One of the best ways to improve when you are practising is to record yourself.
And these days it’s really easy to do – we all have a recording tool in our pocket.
I know some of you are reluctant to actually commit to recording yourself. It’s very revealing. I mean honestly how many of us like to listen to our own voices recorded let alone our saxophone playing.
However, recording yourself is really the best way to be objective about your playing. In a way it’s like having a tutor in the practice room with you. Listening back to your playing is the best way to spot inconsistencies in your technique and tone, even the way you are approaching a phrase musically.
How to get started
If you have a smartphone or tablet then you have everything you need to start recording yourself. Most devices come bundled with a dictation or note taking app. There are also loads available for free or low cost from the App Store or Google Play.
You can use the built in mic on the device or if you’re feeling fancy (and want a little more control) use the headset that you use for making phone calls. It has a mic built in.
For an extra boost in your practice, try using SaxTracks for iOS devices which also gives you the ability to record along to backing tracks directly in the app. It makes storing and sharing your recordings really easy too.
Of course if you have a home recording setup you will have much more control over the sound quality and what sort of recordings you can do. Check out our article on home studios in this issue for more info.
What to record
Don’t be precious about what you record. Record whatever you are working on. Include recording as part of your practice session, whether it’s a scale, an exercise or a solo.
Remember that recording an etude, study or a particular piece is a great way to fine-tune your performance. It’s part of the progression of learning a tune, even in the early stages.
Things to look for
When you review your recordings you have a chance to check out every aspect of your playing. Listen for inconsistencies in your fingers. Are you moving smoothly between notes?
Check out your phrases to make sure you’re playing all the way through. Listen to the quality of your tone. Is it consistent all the way over your range?
How about the overall flow of the piece? Do you feel like you are capturing the essence of the tune and conveying the emotion?
If you’re working on something that is a technical challenge, record yourself playing with a metronome. Are you in time all the way through? This is a great way to identify phrases where you are falling behind, or pushing the beat. Often these are things you can only really notice when you listen back.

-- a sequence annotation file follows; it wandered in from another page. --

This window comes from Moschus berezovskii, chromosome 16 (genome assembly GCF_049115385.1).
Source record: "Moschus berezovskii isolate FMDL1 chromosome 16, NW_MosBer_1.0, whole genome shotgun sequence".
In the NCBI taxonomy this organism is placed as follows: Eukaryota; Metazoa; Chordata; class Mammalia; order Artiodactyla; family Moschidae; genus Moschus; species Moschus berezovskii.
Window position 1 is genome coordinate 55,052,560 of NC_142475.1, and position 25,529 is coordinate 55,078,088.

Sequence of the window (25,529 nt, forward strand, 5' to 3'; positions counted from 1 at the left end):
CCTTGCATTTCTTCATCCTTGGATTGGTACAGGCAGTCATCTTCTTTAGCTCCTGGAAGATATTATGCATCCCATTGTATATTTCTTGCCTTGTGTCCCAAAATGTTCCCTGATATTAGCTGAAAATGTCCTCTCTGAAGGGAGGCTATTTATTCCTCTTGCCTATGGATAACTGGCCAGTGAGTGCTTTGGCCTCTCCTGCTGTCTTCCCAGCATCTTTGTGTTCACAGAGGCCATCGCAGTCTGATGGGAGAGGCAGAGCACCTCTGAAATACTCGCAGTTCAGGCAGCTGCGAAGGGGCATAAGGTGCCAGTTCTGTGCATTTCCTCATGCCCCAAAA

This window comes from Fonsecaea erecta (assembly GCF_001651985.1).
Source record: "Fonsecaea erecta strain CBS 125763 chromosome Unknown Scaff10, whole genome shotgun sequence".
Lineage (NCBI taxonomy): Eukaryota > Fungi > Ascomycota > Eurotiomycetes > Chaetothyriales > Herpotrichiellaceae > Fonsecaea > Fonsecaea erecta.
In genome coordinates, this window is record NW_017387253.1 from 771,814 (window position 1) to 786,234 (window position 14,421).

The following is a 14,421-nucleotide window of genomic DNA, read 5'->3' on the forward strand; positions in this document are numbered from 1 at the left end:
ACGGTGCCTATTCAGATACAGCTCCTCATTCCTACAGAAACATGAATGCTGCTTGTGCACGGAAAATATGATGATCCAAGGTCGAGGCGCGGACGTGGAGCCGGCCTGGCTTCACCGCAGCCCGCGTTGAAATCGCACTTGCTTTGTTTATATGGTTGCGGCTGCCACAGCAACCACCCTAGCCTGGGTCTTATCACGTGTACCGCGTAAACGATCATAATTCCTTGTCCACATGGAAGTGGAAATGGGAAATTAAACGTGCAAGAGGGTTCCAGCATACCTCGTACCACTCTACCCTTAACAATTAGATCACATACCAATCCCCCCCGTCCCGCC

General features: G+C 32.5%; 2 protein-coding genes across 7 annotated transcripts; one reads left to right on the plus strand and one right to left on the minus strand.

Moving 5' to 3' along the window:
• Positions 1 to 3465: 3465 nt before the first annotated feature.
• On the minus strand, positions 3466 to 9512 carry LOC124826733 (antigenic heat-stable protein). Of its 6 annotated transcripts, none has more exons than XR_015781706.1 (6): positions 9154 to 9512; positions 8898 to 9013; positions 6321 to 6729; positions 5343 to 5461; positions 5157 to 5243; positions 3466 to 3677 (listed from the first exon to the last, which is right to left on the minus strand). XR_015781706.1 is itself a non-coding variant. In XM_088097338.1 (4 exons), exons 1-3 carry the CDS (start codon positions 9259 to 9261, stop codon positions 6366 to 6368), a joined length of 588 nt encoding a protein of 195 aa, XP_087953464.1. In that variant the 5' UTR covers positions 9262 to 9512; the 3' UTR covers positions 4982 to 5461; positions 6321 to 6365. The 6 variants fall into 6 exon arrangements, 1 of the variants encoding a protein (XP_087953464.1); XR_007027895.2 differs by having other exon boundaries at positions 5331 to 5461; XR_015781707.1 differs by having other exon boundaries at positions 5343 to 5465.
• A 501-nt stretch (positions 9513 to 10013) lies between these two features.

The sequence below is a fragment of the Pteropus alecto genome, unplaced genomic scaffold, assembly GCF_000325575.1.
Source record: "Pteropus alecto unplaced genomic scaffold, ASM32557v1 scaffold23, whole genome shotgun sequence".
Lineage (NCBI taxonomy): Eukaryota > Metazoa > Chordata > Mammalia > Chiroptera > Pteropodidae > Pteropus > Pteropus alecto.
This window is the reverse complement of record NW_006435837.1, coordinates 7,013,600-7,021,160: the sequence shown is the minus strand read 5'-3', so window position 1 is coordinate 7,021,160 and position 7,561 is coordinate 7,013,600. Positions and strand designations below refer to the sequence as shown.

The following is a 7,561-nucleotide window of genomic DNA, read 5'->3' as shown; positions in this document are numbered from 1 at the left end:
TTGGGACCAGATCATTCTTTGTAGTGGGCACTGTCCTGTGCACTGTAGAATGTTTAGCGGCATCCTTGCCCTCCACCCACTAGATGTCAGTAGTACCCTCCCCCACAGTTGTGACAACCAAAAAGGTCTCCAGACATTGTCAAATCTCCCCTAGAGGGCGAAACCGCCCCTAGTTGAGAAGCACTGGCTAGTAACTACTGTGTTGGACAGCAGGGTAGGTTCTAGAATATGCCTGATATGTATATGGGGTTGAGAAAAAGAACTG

For a “reality check” have your tuner out as you listen back. Check the tuning on your high notes as you review the recording. This works great with slow pieces and can show up inconsistencies you miss when just playing.
Super charge your Improv
Don’t forget that recording is a brilliant way to quickly improve your improvising skills too. Whether you are working on improvising over a chord sequence or a whole tune, record your playing and listen back. Make a note of things that sound great and things you don’t want to do again. It’s easy to be objective when you listen. It can be a very positive experience, helping you to identify things you really like in your playing. Hear stuff you don’t like? Just remember to avoid them next time.
Tracking your progress
If you make recording a regular part of your practice routine it can be an excellent way to see how you are progressing over time. Be organised with each recording by labelling and dating them. Keep them together in a folder on your device. You’ll be surprised to listen back in a few months time and see how you’ve progressed.
The finished product
Don’t forget that one of the great joys of recording yourself is ending up with a product you are really proud of. Set yourself a challenge of eventually getting a great recording of the piece / etude / transcription that you’re working on. And, be proud of what you have achieved when you get there. Why not share it with your friends, post it on your blog or share it on Facebook. You’ll be an inspiration to other saxophone learners!
Download this: Recording Your Practice Checklist